The Kenyan branch of the Green Pioneer Accelerator programme has closed its inaugural class with a Venture Forum during which nine graduating startups pitched for investment.
Disrupt Africa reported in May the Green Pioneer Accelerator – which has run concurrent programmes in South Africa and Kenya – announced graduates would be showcased at a private Venture Forum, to which investors and stakeholders were invited.
The Kenyan Venture Forum took place today, while the South African one is set for Thursday.
“As you can imagine, today is a very exciting day for us,” said Johnni Kjelsgaard, chief executive officer of GrowthAfrica, in the Venture Forum welcome speech.
“It’s been an almost five month journey. We’ve had a lot of fun, and a lot of boxing matches – figuratively speaking! – trying to figure out how to improve these startups’ businesses,” he said.
“When we first started this programme, the idea was to look at spaces where innovators are active, but don’t get much attention. Specifically, we wanted to look at green innovation,” said Ben White, founder of VC4Africa.
“It’s clear there are individuals working on solutions to very important problems,” he said.
“We’ve come here on the one part to celebrate what you’re doing, on the other part it’s to make connections,” White said, opening the Forum.
Nine of the 11 startups which took part in the Kenyan accelerator pitched their businesses, asking the investors present for the necessary funding to scale their companies.
First to pitch was Sanivation, which provides safe, clean latrines and uses technology to process human faeces into energy briquets. The startup is looking to raise US$400,000 in funding.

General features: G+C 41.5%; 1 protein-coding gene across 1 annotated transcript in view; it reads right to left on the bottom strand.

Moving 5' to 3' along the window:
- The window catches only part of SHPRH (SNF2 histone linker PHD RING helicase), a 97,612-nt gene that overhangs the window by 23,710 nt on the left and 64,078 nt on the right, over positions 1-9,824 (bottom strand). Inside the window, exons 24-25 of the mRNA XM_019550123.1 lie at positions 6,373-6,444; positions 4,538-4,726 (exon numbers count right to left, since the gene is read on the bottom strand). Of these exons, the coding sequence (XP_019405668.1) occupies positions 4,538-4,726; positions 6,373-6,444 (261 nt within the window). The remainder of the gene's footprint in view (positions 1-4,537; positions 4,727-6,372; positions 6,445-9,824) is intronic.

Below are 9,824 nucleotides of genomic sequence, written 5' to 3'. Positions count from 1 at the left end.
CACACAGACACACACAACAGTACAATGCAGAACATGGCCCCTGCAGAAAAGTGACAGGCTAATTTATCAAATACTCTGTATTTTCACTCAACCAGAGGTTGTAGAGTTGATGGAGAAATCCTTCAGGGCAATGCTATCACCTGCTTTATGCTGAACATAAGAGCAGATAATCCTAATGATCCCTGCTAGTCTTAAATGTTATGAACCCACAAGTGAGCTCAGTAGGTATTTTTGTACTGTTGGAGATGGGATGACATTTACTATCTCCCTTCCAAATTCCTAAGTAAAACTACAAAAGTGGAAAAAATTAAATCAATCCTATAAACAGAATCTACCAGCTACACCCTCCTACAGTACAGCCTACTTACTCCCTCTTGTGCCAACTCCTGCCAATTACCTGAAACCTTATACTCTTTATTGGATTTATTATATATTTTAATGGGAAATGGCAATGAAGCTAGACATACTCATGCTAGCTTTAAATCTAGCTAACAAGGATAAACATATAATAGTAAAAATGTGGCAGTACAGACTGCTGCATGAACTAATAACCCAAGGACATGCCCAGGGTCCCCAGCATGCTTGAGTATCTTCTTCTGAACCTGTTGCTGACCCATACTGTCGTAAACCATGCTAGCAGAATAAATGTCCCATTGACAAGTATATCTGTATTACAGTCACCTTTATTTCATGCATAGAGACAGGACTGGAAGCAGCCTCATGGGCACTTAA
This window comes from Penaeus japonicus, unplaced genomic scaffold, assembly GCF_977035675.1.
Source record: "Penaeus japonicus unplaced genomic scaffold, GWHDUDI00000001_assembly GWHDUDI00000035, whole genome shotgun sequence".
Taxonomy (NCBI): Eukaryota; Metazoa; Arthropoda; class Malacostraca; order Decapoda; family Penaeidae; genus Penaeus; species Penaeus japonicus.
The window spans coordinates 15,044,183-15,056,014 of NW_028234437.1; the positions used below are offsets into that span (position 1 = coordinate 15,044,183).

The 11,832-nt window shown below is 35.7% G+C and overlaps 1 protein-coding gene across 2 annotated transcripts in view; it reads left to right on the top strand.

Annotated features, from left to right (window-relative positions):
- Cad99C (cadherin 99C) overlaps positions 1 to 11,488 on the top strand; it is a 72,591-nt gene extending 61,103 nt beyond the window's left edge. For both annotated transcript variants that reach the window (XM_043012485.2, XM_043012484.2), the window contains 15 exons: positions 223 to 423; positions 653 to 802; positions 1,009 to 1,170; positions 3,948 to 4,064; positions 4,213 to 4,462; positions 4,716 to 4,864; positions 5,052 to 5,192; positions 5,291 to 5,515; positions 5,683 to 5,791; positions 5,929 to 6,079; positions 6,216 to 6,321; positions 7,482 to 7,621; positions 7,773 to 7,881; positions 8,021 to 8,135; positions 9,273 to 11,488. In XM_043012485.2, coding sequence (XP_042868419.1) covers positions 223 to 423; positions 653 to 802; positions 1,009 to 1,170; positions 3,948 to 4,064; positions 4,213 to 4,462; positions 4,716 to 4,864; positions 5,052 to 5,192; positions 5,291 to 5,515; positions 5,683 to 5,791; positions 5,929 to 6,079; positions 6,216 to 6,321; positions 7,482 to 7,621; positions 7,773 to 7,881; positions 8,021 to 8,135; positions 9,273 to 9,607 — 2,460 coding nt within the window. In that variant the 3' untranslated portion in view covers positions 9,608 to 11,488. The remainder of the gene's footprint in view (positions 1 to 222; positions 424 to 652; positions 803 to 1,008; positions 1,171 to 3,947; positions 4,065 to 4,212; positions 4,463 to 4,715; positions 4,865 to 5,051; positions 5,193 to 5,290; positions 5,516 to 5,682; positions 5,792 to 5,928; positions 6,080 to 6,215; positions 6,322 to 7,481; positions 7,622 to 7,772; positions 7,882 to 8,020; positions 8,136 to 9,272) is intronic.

Afrisol Energy promotes institutional biogas as an alternative source of fuel, and asked for US$250,000 to scale its business.
Startup Green Pencils – Kenya’s only local pencil producer – sought US$100,000 to increase production of its pencils made from recycled waste paper.
Kencoco Limited produces biomass briquets from coconut shells and husks – in a bid to replace traditional fossil fuels -, and did not ask for investment, but instead is looking for strategic partners to further the business.
Skynotch Energy Africa provides a supply value chain for solar powered products to ensure better distribution to end consumers, and is looking for US$350,000 investment.
Cobitech Solar introduced its two products – a solar energy kit capable of providing power to three rooms for eight consecutive hours before recharging, and a simple solar lamp aimed at school children needing light to study at home. Cobitech asked for EUR70,000 (US$78,756) for a 20 per cent equity stake.
Plexus Energy provides power continuity solutions, solar powered water heating and lamps; and is looking for US$400,000 investment through convertible note.
Recent winner of the 1776 Challenge Cup competition’s People’s Choice Award, Strauss Energy, provides solar-panel fitted roof tiling. The startup needs US$500,000 to complete installation for its existing clients; US$2.5 million for the planned launch of a local production plant; and US$22 million within the next two years to improve its grid, and roll out credit options for base of pyramid (BoP) consumers.
Consumer’s Choice produces Ziko Hapa cooking stoves fuelled by ethanol gel, aiming to replace charcoal and kerosene, and help combat deforestation linked to wood and charcoal burning. The startup requested a loan of US$420,000 to enable it to increase stock, and launch a double burner stove.
Finally food processing company Classic Foods pitched for US$2 million to upgrade its processing plants, secure advanced certifications and to increase the startup’s network of raw food suppliers to 30,000 farmers.
Pitching was followed by a networking event to enable the startups to personally meet and talk to the investors present.
“At the end of the day, your companies being successful creates the invitation to other entrepreneurs to get involved in the space,” said White.
“So we all need to work together to build momentum.”